2. that provides suitable protections for the above whistleblowers; and
    3. where the board is informed of any material concerns that are raised under this policy;
  2. a listed entity should have and disclose an anti-bribery and corruption policy, and ensure that its board is informed of any material breaches of that policy.

The current draft of the new ASX Corporate Governance Principles goes significantly further than the Whistleblower Bill in terms of the breadth of concerns which may be disclosed by a whistleblower, with the reference to concerns that an entity is not acting 'ethically or in a socially responsible manner'. The Whistleblower Bill covers whistleblowing disclosures relating to breaches of law, misconduct by officers/employees of the entity, and the improper state of affairs caused by these individuals.

One of the core principles in the current ASX Corporate Governance Principles is that a listed entity 'should act ethically and responsibly'. This wording has been amended in the proposed draft, to provide that a listed entity 'should instil and continually reinforce a culture across the organisation of acting lawfully, ethically and in a socially responsible manner'. If this wording is included in the final version of the new ASX Corporate Governance Principles, it is likely that listed entities will be held to a higher standard in terms of their anti-bribery/corruption and whistleblowing policies and procedures.

These principles will also mandate a system of upward reporting, as each of the whistleblower and bribery policies must 'ensure that the board is informed of any material concerns raised under that policy that call into question the culture of the organisation. The bribery policy also imposes an audit obligation.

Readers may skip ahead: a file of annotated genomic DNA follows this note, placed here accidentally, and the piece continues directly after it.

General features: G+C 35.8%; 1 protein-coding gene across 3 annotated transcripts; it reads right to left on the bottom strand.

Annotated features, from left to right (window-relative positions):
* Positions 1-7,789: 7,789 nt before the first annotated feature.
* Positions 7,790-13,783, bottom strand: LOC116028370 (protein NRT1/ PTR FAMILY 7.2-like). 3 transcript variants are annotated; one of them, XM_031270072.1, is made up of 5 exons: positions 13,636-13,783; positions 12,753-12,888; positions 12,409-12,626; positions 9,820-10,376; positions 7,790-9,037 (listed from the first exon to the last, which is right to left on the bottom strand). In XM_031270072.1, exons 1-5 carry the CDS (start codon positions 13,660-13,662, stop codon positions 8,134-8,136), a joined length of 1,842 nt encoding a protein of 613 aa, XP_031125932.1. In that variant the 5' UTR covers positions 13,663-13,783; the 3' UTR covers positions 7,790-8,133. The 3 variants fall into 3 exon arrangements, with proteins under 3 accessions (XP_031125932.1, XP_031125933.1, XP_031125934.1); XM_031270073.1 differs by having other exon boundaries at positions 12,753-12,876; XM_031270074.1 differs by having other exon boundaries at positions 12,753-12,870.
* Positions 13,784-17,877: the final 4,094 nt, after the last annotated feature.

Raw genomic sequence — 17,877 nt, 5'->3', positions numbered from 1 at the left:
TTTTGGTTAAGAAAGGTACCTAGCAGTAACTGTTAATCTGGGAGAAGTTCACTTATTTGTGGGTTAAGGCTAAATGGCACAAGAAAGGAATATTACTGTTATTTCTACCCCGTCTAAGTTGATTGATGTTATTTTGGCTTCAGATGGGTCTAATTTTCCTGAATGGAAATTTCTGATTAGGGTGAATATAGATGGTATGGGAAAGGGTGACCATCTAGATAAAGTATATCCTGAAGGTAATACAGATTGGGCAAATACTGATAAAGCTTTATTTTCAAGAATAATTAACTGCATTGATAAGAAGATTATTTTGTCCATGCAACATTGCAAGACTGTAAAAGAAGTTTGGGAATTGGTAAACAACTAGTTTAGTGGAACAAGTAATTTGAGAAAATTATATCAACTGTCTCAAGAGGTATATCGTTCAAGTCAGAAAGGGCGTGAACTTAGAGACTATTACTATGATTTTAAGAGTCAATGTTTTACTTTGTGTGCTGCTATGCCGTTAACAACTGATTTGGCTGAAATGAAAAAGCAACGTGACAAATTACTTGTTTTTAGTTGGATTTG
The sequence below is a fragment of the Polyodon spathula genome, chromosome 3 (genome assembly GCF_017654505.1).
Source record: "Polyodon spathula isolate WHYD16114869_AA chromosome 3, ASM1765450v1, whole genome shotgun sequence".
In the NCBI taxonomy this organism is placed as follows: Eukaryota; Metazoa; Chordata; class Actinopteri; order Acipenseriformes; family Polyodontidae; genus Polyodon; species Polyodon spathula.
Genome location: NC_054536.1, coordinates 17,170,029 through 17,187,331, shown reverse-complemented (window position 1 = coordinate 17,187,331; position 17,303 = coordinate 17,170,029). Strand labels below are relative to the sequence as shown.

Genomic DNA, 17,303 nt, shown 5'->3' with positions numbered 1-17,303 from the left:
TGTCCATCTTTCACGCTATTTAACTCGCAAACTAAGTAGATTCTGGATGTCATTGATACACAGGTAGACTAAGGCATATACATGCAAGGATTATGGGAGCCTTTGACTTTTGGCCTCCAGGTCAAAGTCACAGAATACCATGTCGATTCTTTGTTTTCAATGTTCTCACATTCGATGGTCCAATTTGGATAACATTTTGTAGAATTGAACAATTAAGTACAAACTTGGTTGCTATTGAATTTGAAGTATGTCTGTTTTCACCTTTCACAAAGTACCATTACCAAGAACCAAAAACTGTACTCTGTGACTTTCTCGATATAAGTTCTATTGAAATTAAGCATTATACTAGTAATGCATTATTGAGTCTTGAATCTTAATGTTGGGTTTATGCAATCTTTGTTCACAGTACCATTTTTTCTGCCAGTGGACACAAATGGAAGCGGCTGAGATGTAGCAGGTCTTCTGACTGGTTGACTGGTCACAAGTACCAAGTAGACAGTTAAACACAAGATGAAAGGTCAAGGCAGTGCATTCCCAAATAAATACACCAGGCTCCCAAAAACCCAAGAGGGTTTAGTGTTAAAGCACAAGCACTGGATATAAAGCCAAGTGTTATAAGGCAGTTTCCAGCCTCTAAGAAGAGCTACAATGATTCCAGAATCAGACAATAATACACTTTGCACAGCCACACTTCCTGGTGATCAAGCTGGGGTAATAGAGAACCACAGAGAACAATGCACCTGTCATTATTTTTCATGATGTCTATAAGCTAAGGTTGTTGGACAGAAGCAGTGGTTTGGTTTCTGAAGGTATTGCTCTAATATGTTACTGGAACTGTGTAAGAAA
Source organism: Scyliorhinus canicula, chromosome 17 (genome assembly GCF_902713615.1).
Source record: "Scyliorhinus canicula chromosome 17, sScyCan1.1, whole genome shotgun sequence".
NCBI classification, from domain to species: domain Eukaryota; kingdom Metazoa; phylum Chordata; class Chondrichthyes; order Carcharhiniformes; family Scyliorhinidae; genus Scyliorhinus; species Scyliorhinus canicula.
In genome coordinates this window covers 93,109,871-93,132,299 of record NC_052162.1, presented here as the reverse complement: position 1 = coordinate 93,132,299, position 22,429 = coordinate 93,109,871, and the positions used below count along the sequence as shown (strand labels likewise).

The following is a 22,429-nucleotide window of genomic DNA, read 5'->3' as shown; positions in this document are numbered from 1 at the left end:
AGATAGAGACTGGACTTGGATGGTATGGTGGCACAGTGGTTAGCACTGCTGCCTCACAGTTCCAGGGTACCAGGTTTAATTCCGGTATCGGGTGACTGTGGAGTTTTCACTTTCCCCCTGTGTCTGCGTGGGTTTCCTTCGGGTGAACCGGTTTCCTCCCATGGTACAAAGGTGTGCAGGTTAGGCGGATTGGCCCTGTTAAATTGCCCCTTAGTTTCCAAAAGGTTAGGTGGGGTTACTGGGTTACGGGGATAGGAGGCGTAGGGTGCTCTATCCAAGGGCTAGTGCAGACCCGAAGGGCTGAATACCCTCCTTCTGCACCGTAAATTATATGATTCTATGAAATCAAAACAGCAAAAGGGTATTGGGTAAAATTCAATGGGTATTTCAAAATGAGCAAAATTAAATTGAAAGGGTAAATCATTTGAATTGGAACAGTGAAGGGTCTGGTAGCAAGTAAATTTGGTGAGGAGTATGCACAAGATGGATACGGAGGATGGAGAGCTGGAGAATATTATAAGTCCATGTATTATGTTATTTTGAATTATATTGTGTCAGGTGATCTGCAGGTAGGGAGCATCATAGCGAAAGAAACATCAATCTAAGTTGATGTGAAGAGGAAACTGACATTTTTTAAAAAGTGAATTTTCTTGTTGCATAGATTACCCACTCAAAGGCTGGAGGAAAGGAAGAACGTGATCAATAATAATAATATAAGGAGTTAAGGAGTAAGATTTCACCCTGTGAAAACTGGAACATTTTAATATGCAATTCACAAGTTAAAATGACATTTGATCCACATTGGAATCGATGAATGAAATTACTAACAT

It is currently envisaged that the new Principles will be published in early 2019 and will come into effect on 1 July 2019. The ASX is consulting on the draft Principles, with submissions open until 27 July 2018.3


With the respective Senate Committees recommending the passing of both the Foreign Bribery and Whistleblowing Bills, and the ASX Council's current review into its Corporate Governance Principles, it is clear that corporates will need to ensure they have robust anti-bribery and whistleblowing policies in the near future.

While we can anticipate guidance on adequate anti-bribery policies from the Attorney-General, it is not yet clear whether the Government will provide guidance on whistleblowing policies before 1 January 2019, which is the implementation date for companies under the current Bill.


1 See the Senate Committee's Report at:

2 See:

3 See:

The content of this article is intended to provide a general guide to the subject matter. Specialist advice should be sought about your specific circumstances.